Sunday, 6 September 2009
Politics and Tall Poppy Syndrome
Populism is, I suppose, a good thing. Typically a politics of self-representation for 'the people' as opposed to the elite, there is something intrinsically democratic about it. The problem of this populism at present is that it is going too far - shifting casually towards anti-intellectualism.
The MPs expenses scandal has exposed a hidden truth about our political process, but was nonetheless blown out of proportion by the press, especially the Telegraph who, it could be said, have ulterior motives in denigrating all of the major parties, what with their sympathies with UKIP. The result of this has been a backlash against politicians - they are now treated as a having homogeneous pathology. "They're all as bad as each other" opens the door to a new generation of politics - the 'politics of the people'. The term 'career politician' is highly derogatory now; overlooking here the fact that being in the profession for a considerable time is sure to lend itself to expertise. The consensus seems to be developing that a good politician has to be one of the people and this is lending itself to UKIP, BNP and the beast of burden for Doncaster, the English Democrats. English Democrat mayor Peter Davies fought his campaign almost entirely upon populist policies - he cut his own salary to £30,000, asserted that he is a 'common sense' politician and emphasised transparency. This is all well and good, but obstructs the fact that his policies and ideology are illiberal, unintelligent and averse to substance. He proudly decried, for example, that he 'doesn't subscribe to that religion that we're all supposed to believe in these days' - this religion being the scientifically-backed truth that we are causing global warming.
The growth of this populism is leading towards a 'Tall poppy syndrome' - Someone is said to be a target of tall poppy syndrome when his or her assumption of a higher economic, social, or political position is criticised as being presumptuous, attention seeking, or without merit. Alternatively, it is seen as a societal phenomenon in which people of genuine merit are criticised or resented because their talents or achievements elevate them above or distinguish them from their peers. Effectively, what could develop is a situation in which learning and social mobility, even one's interest in politics, could all become detrimental to an electoral candidates chances. Cutting salaries and expenses is part of the process - it will devalue the position of being an MP. In the same way that teaching became devalued as the entry standards dropped, less capable people will be more willing to stand for office.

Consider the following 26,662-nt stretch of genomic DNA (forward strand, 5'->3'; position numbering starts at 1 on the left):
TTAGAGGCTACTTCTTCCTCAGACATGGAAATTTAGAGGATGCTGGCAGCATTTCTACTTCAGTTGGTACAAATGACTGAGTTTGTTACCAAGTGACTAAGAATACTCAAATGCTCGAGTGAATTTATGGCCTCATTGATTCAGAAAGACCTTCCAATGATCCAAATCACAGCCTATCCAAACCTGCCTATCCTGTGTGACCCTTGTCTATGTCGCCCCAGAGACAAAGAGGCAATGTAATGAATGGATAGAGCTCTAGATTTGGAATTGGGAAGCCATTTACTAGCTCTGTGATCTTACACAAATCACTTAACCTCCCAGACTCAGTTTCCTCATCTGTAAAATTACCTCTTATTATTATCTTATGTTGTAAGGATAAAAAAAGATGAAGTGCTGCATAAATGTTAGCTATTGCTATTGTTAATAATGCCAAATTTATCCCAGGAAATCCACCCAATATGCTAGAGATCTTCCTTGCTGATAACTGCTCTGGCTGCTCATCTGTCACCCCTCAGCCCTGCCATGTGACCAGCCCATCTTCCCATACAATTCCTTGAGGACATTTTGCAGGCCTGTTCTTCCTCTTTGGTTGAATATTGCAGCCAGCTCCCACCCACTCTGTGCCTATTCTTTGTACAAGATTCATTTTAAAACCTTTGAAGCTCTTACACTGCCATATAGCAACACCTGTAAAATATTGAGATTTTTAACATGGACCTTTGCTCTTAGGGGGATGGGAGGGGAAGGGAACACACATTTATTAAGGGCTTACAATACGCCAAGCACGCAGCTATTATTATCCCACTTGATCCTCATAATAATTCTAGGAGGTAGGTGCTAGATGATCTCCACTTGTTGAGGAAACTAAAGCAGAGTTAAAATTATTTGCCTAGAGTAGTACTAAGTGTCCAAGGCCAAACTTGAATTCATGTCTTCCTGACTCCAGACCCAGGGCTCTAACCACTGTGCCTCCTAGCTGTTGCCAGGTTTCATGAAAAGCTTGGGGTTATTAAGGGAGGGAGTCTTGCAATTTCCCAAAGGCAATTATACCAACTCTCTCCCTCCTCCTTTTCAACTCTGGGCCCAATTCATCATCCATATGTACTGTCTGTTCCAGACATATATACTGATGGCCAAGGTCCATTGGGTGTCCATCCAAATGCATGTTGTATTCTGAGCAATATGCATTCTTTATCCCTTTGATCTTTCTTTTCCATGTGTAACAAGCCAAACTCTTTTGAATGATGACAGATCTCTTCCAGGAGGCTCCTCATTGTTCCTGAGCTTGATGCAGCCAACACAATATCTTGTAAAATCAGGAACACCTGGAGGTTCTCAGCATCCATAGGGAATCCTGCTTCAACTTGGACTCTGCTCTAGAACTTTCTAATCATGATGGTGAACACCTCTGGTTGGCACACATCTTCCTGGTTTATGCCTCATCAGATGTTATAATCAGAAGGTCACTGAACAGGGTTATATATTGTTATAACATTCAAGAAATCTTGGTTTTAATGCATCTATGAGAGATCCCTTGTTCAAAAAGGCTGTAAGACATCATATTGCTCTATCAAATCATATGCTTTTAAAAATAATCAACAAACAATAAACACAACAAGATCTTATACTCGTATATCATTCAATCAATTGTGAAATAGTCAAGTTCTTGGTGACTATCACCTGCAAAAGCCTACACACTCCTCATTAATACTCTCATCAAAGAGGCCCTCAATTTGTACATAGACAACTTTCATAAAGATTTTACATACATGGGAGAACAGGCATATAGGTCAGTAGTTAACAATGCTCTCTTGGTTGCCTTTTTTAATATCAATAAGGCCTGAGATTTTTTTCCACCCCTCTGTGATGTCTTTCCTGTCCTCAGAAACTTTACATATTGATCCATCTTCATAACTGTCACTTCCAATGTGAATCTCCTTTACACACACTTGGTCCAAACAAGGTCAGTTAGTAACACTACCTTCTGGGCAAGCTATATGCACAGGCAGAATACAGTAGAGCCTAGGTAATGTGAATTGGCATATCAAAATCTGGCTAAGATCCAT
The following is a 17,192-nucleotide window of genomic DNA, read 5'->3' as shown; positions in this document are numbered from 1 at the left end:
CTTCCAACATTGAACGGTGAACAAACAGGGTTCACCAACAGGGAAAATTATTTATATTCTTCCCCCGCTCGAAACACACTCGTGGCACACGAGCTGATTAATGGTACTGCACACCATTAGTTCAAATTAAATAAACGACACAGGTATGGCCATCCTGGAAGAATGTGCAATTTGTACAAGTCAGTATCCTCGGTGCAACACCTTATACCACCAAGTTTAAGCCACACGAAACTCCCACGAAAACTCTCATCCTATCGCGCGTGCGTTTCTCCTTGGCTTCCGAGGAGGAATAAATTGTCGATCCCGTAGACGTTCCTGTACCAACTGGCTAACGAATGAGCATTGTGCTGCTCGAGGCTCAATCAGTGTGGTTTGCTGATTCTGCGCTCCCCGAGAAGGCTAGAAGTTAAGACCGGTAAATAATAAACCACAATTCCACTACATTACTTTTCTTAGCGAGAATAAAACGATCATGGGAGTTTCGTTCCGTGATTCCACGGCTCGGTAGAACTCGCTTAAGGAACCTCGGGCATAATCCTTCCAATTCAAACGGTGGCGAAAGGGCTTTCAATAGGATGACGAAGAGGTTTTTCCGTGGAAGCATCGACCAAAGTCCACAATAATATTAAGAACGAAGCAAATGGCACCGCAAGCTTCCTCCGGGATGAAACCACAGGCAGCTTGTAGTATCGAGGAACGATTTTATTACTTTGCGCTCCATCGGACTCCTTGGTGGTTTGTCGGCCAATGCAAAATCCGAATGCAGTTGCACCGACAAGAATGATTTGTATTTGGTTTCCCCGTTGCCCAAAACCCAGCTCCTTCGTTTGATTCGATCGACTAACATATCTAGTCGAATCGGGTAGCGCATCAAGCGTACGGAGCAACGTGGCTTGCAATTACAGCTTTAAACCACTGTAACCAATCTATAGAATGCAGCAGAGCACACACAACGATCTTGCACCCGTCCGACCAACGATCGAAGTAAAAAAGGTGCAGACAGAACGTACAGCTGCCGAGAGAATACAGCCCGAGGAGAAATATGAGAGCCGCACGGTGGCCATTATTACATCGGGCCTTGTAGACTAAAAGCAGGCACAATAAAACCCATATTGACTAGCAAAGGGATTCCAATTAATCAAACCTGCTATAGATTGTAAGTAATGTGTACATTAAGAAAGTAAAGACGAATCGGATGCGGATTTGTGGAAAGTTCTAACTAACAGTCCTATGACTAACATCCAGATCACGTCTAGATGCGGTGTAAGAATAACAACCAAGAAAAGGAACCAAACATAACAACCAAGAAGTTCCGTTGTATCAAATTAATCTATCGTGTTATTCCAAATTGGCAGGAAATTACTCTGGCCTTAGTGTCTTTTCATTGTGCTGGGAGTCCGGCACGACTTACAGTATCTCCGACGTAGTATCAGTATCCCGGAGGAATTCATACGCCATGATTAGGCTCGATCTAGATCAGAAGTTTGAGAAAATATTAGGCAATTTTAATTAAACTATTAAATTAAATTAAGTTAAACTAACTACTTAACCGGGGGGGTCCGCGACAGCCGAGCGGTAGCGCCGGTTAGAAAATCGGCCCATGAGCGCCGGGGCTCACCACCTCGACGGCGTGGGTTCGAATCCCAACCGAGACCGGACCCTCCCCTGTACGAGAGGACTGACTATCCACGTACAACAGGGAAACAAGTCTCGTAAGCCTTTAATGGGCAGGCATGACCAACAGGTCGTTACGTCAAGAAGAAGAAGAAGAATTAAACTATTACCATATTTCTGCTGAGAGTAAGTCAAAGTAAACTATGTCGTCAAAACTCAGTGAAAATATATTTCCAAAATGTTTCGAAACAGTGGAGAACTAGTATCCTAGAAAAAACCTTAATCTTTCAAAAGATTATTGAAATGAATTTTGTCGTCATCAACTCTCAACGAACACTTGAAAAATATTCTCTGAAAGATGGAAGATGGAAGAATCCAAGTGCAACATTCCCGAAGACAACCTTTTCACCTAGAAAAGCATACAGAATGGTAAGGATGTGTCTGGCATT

In the words of Morrissey, we hate it when our friends become successful...if we can destroy them, you bet your life we will destroy them.
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A member of a community, in order to represent his neighbours, would have to be as similar to them as possible. Any who get too big for their boots; who try too hard, work too hard, know to much or are too capable, will be frowned upon. In effect, the tallest poppies will be decapitated in order that all the poppies are the same height. This move towards the democracy of populism should be watched carefully, to make sure it doesn't go too far.